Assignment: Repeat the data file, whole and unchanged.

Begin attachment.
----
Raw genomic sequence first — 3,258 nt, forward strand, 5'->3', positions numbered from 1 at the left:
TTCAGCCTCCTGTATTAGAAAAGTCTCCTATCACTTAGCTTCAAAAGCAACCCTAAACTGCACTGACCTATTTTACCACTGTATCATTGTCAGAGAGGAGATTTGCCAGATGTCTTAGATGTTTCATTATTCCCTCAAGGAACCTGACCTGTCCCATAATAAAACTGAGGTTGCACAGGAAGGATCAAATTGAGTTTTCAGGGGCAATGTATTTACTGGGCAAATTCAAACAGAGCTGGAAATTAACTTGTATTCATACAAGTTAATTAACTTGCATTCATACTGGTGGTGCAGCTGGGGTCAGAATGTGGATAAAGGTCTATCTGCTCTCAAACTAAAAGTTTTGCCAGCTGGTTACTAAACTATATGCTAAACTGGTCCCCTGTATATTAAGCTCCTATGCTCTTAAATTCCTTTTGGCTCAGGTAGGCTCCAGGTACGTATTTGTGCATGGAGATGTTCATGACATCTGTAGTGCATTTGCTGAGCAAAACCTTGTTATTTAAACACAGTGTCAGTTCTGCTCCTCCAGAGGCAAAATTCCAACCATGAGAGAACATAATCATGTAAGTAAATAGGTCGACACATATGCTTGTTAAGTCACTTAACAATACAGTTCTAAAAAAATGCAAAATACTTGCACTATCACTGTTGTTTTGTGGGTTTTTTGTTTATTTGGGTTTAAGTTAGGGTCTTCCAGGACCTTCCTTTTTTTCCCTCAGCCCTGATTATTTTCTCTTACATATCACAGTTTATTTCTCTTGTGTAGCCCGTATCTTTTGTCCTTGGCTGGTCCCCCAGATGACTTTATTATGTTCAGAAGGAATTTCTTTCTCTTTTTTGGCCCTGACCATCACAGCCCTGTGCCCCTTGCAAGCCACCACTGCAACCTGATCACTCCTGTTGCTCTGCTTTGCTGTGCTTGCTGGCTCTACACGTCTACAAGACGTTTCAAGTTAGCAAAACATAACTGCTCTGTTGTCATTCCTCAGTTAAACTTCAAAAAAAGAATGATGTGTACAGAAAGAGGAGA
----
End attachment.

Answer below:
Raw genomic sequence first — 3,258 nt, forward strand, 5'->3', positions numbered from 1 at the left:
TTCAGCCTCCTGTATTAGAAAAGTCTCCTATCACTTAGCTTCAAAAGCAACCCTAAACTGCACTGACCTATTTTACCACTGTATCATTGTCAGAGAGGAGATTTGCCAGATGTCTTAGATGTTTCATTATTCCCTCAAGGAACCTGACCTGTCCCATAATAAAACTGAGGTTGCACAGGAAGGATCAAATTGAGTTTTCAGGGGCAATGTATTTACTGGGCAAATTCAAACAGAGCTGGAAATTAACTTGTATTCATACAAGTTAATTAACTTGCATTCATACTGGTGGTGCAGCTGGGGTCAGAATGTGGATAAAGGTCTATCTGCTCTCAAACTAAAAGTTTTGCCAGCTGGTTACTAAACTATATGCTAAACTGGTCCCCTGTATATTAAGCTCCTATGCTCTTAAATTCCTTTTGGCTCAGGTAGGCTCCAGGTACGTATTTGTGCATGGAGATGTTCATGACATCTGTAGTGCATTTGCTGAGCAAAACCTTGTTATTTAAACACAGTGTCAGTTCTGCTCCTCCAGAGGCAAAATTCCAACCATGAGAGAACATAATCATGTAAGTAAATAGGTCGACACATATGCTTGTTAAGTCACTTAACAATACAGTTCTAAAAAAATGCAAAATACTTGCACTATCACTGTTGTTTTGTGGGTTTTTTGTTTATTTGGGTTTAAGTTAGGGTCTTCCAGGACCTTCCTTTTTTTCCCTCAGCCCTGATTATTTTCTCTTACATATCACAGTTTATTTCTCTTGTGTAGCCCGTATCTTTTGTCCTTGGCTGGTCCCCCAGATGACTTTATTATGTTCAGAAGGAATTTCTTTCTCTTTTTTGGCCCTGACCATCACAGCCCTGTGCCCCTTGCAAGCCACCACTGCAACCTGATCACTCCTGTTGCTCTGCTTTGCTGTGCTTGCTGGCTCTACACGTCTACAAGACGTTTCAAGTTAGCAAAACATAACTGCTCTGTTGTCATTCCTCAGTTAAACTTCAAAAAAAGAATGATGTGTACAGAAAGAGGAGA